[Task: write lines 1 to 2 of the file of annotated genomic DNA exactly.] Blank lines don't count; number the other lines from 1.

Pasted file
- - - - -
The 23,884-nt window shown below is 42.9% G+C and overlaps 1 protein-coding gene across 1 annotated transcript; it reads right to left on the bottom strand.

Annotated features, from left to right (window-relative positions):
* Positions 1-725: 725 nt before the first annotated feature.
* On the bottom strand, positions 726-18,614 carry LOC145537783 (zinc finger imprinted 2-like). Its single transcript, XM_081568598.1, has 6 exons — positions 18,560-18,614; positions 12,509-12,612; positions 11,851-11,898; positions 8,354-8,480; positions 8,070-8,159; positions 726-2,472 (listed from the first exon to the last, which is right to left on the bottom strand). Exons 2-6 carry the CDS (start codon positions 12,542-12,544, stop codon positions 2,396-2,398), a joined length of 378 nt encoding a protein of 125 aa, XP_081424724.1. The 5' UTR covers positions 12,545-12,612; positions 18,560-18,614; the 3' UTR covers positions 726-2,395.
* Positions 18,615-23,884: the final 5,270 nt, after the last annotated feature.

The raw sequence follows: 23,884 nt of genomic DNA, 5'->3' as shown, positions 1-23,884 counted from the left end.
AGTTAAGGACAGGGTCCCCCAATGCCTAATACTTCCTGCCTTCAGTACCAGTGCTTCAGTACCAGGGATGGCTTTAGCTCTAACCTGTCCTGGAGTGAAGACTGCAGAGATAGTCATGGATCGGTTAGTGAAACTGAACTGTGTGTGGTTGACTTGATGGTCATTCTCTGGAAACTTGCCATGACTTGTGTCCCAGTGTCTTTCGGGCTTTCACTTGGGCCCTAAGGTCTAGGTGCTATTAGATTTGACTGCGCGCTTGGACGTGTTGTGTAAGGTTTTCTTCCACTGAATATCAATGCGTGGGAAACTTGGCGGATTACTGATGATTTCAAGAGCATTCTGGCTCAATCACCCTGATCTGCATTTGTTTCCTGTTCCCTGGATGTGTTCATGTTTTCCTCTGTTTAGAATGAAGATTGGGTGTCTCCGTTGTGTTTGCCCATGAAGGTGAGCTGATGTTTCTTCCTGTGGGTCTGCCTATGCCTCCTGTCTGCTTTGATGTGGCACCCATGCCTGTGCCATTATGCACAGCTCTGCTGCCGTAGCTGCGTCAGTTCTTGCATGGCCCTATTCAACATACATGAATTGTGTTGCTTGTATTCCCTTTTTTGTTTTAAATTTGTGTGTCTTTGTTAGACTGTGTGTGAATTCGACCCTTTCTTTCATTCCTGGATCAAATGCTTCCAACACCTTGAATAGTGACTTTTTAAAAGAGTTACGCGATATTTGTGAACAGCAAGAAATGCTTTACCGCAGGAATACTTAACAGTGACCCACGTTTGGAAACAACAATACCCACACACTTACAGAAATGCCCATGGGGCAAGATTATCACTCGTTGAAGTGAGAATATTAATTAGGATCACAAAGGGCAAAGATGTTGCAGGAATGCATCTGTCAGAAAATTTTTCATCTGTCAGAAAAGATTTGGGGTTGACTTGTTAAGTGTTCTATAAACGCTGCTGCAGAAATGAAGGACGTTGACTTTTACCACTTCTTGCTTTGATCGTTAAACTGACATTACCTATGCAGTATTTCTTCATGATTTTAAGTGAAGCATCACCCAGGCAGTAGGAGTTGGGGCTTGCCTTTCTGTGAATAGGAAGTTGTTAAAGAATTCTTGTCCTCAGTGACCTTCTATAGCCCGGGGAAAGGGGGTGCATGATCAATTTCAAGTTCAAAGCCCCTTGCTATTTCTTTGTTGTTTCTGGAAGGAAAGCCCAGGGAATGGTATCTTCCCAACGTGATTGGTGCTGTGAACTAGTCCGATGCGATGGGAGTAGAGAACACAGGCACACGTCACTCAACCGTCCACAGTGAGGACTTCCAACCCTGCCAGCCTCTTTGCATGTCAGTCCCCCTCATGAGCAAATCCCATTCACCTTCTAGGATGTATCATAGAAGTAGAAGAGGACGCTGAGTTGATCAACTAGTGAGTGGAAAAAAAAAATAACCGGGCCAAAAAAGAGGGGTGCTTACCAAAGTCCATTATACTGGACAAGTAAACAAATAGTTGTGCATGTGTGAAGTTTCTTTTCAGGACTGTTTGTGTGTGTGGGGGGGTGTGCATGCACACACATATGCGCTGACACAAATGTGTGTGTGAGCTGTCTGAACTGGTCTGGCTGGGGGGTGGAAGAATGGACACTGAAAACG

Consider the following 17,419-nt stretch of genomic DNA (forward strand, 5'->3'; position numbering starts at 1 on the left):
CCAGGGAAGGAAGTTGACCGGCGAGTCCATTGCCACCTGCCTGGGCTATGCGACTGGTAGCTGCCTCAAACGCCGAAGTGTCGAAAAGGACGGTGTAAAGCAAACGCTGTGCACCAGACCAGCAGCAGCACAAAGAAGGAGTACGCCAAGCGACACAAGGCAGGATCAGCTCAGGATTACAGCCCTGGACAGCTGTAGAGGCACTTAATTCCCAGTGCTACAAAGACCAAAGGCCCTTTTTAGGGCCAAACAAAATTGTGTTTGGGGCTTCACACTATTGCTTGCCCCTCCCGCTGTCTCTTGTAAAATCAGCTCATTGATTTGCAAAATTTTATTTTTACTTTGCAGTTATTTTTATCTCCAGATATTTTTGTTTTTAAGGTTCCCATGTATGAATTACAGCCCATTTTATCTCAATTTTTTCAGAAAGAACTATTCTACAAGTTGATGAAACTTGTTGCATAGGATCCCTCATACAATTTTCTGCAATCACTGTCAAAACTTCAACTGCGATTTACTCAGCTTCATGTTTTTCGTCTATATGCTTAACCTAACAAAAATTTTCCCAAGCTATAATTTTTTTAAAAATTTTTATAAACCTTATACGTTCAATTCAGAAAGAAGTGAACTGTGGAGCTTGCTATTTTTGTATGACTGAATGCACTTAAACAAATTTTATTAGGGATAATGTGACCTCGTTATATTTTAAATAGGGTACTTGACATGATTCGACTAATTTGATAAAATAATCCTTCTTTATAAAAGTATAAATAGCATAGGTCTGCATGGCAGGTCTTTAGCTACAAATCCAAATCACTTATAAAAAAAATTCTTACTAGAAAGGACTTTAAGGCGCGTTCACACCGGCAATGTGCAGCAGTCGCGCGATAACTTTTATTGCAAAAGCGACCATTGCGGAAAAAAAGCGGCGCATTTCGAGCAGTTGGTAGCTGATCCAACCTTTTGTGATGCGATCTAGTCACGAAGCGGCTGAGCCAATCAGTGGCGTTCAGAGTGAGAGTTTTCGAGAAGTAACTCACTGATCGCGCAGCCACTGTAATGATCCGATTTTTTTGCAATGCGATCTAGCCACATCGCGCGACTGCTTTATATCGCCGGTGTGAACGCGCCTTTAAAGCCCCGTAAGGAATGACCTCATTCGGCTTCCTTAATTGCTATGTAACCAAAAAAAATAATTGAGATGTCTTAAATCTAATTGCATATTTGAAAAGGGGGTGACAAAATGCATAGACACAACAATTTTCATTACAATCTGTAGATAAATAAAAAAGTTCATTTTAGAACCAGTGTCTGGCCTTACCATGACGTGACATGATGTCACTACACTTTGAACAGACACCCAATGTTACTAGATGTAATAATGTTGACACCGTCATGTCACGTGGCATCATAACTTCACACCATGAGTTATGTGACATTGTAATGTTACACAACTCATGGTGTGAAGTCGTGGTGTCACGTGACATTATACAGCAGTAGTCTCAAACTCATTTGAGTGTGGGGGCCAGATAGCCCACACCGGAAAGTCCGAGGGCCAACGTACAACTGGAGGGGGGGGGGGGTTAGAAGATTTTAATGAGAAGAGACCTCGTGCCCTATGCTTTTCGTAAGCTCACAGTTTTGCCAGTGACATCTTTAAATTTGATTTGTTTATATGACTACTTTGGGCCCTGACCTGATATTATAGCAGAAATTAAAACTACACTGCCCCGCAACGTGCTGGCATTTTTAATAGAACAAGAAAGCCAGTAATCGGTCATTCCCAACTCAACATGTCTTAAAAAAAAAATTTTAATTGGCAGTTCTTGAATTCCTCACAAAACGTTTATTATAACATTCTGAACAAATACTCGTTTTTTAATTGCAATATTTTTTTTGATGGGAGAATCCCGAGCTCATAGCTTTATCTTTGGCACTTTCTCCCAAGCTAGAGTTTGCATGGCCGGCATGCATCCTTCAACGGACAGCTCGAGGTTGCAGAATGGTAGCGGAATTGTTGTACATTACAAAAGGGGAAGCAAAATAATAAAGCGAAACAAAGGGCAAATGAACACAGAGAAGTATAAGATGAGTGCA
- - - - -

The 23,884-nt window shown below is 42.9% G+C and overlaps 1 protein-coding gene across 1 annotated transcript; it reads right to left on the bottom strand.

Annotated features, from left to right (window-relative positions):